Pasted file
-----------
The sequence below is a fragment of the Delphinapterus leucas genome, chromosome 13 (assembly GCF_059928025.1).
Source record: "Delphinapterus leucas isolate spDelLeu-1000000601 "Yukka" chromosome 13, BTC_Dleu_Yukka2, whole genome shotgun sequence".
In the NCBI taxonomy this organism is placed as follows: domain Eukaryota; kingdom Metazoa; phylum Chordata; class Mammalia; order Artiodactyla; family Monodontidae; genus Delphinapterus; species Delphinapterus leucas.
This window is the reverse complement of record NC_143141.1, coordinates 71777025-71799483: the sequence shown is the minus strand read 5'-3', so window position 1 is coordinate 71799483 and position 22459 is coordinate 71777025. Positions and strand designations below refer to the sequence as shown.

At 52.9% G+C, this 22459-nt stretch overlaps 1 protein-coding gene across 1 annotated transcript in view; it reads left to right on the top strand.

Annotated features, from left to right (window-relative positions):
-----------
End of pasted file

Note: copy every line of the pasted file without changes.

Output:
The sequence below is a fragment of the Delphinapterus leucas genome, chromosome 13 (assembly GCF_059928025.1).
Source record: "Delphinapterus leucas isolate spDelLeu-1000000601 "Yukka" chromosome 13, BTC_Dleu_Yukka2, whole genome shotgun sequence".
In the NCBI taxonomy this organism is placed as follows: domain Eukaryota; kingdom Metazoa; phylum Chordata; class Mammalia; order Artiodactyla; family Monodontidae; genus Delphinapterus; species Delphinapterus leucas.
This window is the reverse complement of record NC_143141.1, coordinates 71777025-71799483: the sequence shown is the minus strand read 5'-3', so window position 1 is coordinate 71799483 and position 22459 is coordinate 71777025. Positions and strand designations below refer to the sequence as shown.

At 52.9% G+C, this 22459-nt stretch overlaps 1 protein-coding gene across 1 annotated transcript in view; it reads left to right on the top strand.

Annotated features, from left to right (window-relative positions):